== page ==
The offset of a wheel is the distance from its hub mounting surface to the center line of the wheel. The whole point of an offset is for the end user of the wheel to know how much in inches (4+3), or in the case of millimeter offset, how many mm the wheel will stick out or tuck in from the mounting surface of the hub. Remember, even a couple of millimeters can affect performance, ride quality, the look/stance of your vehicle and safety. It takes precise measurement to make sure aftermarket wheels and tires fit properly in the wheel well, without rubbing against the fender or vehicle components.
Two important measurements that describe wheel’s proper position are offset and backspacing. Offset measures the distance between the wheel’s mounting surface and center line, while backspacing measures the distance between the wheel’s mounting surface and innermost lip. These measurements help determine which wheels are compatible with which vehicles, so you will need to be aware of them if you decide to install non-OEM wheels.
To properly understand wheel offset, you must first know the basic characteristics of a wheel assembly. The offset describes the wheel’s ideal position, so that it can freely rotate without rubbing against the fender or the brakes.
A wheel’s offset is measured using the distance between its center line and the mounting surface. Millimeters are used as the standard unit to describe offset, which can be positive, zero, or negative.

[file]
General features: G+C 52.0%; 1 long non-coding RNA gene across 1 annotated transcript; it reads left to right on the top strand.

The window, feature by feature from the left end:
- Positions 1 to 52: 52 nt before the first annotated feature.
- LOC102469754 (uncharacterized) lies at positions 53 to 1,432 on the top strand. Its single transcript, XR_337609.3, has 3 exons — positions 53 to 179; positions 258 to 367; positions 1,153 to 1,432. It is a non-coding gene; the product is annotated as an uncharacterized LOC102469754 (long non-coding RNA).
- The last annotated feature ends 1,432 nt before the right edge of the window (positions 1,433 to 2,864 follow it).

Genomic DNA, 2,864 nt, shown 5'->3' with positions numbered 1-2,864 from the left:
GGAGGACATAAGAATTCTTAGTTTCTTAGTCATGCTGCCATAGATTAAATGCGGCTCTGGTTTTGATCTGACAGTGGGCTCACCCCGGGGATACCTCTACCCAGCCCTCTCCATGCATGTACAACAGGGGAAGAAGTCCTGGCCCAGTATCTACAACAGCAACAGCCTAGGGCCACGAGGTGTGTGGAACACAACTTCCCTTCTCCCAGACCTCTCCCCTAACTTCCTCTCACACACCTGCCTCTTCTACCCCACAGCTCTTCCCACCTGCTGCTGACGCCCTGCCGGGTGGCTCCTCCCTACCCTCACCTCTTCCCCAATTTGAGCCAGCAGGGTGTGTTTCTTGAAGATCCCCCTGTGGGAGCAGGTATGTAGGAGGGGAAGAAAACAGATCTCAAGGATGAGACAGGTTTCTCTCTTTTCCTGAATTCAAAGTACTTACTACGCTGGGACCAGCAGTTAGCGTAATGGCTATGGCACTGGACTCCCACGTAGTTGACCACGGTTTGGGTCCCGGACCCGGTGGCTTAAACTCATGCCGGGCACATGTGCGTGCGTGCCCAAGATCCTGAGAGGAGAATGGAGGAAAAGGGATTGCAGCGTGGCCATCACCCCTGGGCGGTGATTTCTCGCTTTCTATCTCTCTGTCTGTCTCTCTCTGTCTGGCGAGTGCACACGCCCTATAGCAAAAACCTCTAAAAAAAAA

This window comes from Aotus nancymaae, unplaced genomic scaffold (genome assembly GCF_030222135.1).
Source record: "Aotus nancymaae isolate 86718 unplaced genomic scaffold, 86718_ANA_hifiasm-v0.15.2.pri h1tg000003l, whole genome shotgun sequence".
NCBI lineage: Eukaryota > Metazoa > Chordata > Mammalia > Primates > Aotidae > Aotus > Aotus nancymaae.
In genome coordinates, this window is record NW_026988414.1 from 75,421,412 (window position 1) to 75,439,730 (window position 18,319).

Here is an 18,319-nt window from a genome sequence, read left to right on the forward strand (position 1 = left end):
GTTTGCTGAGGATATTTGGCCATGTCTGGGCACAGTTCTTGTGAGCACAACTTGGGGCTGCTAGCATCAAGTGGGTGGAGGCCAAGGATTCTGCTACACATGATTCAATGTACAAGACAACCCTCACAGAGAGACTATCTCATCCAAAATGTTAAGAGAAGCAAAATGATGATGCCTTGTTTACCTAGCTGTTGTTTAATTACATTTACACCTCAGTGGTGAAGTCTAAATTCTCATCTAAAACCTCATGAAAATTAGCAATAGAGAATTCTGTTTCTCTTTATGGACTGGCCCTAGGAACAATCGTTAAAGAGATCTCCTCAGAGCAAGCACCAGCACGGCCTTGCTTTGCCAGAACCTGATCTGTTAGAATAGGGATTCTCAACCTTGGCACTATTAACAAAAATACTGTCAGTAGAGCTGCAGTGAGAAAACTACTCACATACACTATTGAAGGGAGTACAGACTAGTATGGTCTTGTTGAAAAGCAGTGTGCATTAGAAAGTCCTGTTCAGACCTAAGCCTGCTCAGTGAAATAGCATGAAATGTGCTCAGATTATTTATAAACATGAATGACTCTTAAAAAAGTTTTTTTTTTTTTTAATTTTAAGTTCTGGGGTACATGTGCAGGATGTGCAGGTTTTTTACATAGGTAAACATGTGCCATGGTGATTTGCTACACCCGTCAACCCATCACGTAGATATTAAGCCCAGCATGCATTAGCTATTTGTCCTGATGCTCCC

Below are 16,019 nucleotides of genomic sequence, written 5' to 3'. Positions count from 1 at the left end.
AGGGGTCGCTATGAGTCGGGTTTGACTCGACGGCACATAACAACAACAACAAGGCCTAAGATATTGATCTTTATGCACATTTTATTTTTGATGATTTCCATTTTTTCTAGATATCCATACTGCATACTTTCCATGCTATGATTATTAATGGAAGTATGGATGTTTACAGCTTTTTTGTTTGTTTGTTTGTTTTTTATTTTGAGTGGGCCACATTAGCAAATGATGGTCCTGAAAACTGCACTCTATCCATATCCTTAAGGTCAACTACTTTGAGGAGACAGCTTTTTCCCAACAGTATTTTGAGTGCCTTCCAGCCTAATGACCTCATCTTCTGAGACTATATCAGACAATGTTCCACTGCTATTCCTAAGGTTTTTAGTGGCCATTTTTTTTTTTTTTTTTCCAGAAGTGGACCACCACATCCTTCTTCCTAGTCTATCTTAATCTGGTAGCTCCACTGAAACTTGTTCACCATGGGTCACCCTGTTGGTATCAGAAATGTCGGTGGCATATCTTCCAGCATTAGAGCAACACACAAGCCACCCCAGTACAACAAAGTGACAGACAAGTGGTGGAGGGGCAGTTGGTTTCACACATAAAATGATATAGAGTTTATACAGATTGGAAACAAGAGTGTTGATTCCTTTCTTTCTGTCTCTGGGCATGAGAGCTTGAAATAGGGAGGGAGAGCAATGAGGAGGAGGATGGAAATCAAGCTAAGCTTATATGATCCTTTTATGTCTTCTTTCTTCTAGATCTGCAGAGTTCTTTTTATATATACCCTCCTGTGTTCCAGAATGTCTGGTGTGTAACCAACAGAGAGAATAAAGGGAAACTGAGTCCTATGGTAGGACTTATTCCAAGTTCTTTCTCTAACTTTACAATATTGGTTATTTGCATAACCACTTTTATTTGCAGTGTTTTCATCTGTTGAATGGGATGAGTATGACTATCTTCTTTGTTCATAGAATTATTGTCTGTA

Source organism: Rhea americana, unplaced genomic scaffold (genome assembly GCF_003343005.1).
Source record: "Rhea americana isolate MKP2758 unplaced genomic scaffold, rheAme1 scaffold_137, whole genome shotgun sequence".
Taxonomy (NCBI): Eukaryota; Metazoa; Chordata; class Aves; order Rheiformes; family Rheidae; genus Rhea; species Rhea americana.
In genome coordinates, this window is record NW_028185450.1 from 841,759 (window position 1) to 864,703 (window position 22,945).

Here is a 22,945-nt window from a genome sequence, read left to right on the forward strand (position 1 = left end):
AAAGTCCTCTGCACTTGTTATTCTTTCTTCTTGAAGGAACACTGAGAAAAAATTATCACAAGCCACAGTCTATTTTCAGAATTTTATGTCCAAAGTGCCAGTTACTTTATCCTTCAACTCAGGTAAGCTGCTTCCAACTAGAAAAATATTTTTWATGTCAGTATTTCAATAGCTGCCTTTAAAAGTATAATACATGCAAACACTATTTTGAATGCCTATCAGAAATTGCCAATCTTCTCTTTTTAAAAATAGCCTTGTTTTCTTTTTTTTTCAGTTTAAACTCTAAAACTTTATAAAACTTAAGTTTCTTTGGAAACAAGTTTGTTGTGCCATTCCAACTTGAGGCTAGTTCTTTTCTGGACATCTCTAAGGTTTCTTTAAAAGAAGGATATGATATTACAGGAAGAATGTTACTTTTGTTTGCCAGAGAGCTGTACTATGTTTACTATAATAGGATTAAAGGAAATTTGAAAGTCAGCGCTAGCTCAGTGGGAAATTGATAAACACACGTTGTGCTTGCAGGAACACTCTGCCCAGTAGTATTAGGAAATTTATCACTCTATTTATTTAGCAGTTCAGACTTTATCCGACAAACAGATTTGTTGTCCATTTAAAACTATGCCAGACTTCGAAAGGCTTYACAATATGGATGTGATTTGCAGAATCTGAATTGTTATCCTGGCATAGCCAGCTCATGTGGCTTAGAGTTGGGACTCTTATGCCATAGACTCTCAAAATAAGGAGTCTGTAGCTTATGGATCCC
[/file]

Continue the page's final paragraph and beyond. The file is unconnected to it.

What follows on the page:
- Zero offset means that the wheel’s mounting surface lines up with the center line.
- Positive offset refers to a mounting surface extending past the center line and closer to the face of the wheel.
- Negative offset describes a mounting surface situated closer to the back of the wheel.
Every vehicle has a specific offset. Modern front wheel drive vehicles usually have positive offset, while older or customized vehicles may have a negative offset. Most wheels have their correct offset data embossed on the mounting surface or on a spoke. Check out the diagrams below for a visual illustration of each offset type.
The mounting surface extends past the wheel’s center line, closer to the face of the wheel. Most factory rims, with wide low profile tires, like the Challenger, have this offset type.
The mounting surface is centered within the rim, aligned with the wheel’s centerline.
The mounting surface sits before the wheel’s center line, closer to the back of the wheel and the car’s suspension system. Many classic musclecars and modified cars have this "deep-dish" set-up.
The easiest way to measure backspace is to lay the wheel face down onto the ground so the backside of the wheel is facing up. Take a straight edge and lay it diagonally across the inboard flange of the wheel. Take a tape measure and measure the distance from where the straight edge contacts the inboard flange to the hub mounting pad of the wheel. This measurement is backspace. Backspacing, similar to offset, is the distance from the hub mounting surface to the inside lip of the wheel (measured in inches).
HOW TO MEASURE A WHEEL OFFSET
To calculate the wheel offset, you will need the following measurements:
Wheel backspace (see above).
Wheel center line (outboard flange to inboard flange measurement, divided by 2).
Once you have these measurements, you need to subtract the wheel center line from wheel backspace to get the offset.
If backspace is less than the wheel center line, the offset is negative.
if backspace is greater than the wheel center line, the offset is positive.
To convert inches to millimeters, multiply inches by 25.4.
To convert millimeters to inches, divide mm by 25.4.
The following is a handy custom wheel offset chart for wheel widths, from 5.5 to 15 inches.